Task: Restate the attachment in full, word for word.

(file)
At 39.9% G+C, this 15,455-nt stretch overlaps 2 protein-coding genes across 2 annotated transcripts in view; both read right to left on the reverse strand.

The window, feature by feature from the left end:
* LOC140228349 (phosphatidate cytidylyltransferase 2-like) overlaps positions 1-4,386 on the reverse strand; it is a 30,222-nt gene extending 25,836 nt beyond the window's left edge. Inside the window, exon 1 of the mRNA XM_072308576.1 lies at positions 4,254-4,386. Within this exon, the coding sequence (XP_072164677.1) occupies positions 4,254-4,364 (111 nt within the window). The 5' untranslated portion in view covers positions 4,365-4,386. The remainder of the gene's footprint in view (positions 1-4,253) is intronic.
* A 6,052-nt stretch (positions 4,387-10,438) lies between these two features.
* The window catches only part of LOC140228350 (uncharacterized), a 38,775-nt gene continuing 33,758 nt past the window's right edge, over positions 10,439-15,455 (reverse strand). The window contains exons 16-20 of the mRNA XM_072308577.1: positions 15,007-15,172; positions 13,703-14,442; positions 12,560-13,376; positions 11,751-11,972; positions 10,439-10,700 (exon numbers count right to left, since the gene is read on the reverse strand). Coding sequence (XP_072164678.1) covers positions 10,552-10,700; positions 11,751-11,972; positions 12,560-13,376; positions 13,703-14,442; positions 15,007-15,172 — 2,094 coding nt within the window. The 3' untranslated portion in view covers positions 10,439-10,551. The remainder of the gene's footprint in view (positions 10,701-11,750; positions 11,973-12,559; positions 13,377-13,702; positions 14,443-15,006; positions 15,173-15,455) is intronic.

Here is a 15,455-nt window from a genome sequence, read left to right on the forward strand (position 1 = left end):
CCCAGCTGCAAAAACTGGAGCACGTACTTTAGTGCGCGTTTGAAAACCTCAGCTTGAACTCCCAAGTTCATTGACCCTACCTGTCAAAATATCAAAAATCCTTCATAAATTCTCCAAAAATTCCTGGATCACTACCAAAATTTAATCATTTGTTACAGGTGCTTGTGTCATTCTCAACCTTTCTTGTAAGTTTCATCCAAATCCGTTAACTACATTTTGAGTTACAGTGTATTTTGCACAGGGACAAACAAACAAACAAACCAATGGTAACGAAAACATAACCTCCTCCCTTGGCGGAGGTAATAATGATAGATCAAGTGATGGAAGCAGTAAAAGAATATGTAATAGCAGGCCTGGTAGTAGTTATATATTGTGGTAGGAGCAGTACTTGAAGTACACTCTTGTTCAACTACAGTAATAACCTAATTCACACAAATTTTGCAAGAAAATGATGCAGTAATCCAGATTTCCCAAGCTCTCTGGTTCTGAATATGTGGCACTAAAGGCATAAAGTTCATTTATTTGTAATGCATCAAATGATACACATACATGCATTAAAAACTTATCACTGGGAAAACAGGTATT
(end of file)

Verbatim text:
At 39.9% G+C, this 15,455-nt stretch overlaps 2 protein-coding genes across 2 annotated transcripts in view; both read right to left on the reverse strand.

The window, feature by feature from the left end:
* LOC140228349 (phosphatidate cytidylyltransferase 2-like) overlaps positions 1-4,386 on the reverse strand; it is a 30,222-nt gene extending 25,836 nt beyond the window's left edge. Inside the window, exon 1 of the mRNA XM_072308576.1 lies at positions 4,254-4,386. Within this exon, the coding sequence (XP_072164677.1) occupies positions 4,254-4,364 (111 nt within the window). The 5' untranslated portion in view covers positions 4,365-4,386. The remainder of the gene's footprint in view (positions 1-4,253) is intronic.
* A 6,052-nt stretch (positions 4,387-10,438) lies between these two features.
* The window catches only part of LOC140228350 (uncharacterized), a 38,775-nt gene continuing 33,758 nt past the window's right edge, over positions 10,439-15,455 (reverse strand). The window contains exons 16-20 of the mRNA XM_072308577.1: positions 15,007-15,172; positions 13,703-14,442; positions 12,560-13,376; positions 11,751-11,972; positions 10,439-10,700 (exon numbers count right to left, since the gene is read on the reverse strand). Coding sequence (XP_072164678.1) covers positions 10,552-10,700; positions 11,751-11,972; positions 12,560-13,376; positions 13,703-14,442; positions 15,007-15,172 — 2,094 coding nt within the window. The 3' untranslated portion in view covers positions 10,439-10,551. The remainder of the gene's footprint in view (positions 10,701-11,750; positions 11,973-12,559; positions 13,377-13,702; positions 14,443-15,006; positions 15,173-15,455) is intronic.

Here is a 15,455-nt window from a genome sequence, read left to right on the forward strand (position 1 = left end):
CCCAGCTGCAAAAACTGGAGCACGTACTTTAGTGCGCGTTTGAAAACCTCAGCTTGAACTCCCAAGTTCATTGACCCTACCTGTCAAAATATCAAAAATCCTTCATAAATTCTCCAAAAATTCCTGGATCACTACCAAAATTTAATCATTTGTTACAGGTGCTTGTGTCATTCTCAACCTTTCTTGTAAGTTTCATCCAAATCCGTTAACTACATTTTGAGTTACAGTGTATTTTGCACAGGGACAAACAAACAAACAAACCAATGGTAACGAAAACATAACCTCCTCCCTTGGCGGAGGTAATAATGATAGATCAAGTGATGGAAGCAGTAAAAGAATATGTAATAGCAGGCCTGGTAGTAGTTATATATTGTGGTAGGAGCAGTACTTGAAGTACACTCTTGTTCAACTACAGTAATAACCTAATTCACACAAATTTTGCAAGAAAATGATGCAGTAATCCAGATTTCCCAAGCTCTCTGGTTCTGAATATGTGGCACTAAAGGCATAAAGTTCATTTATTTGTAATGCATCAAATGATACACATACATGCATTAAAAACTTATCACTGGGAAAACAGGTATT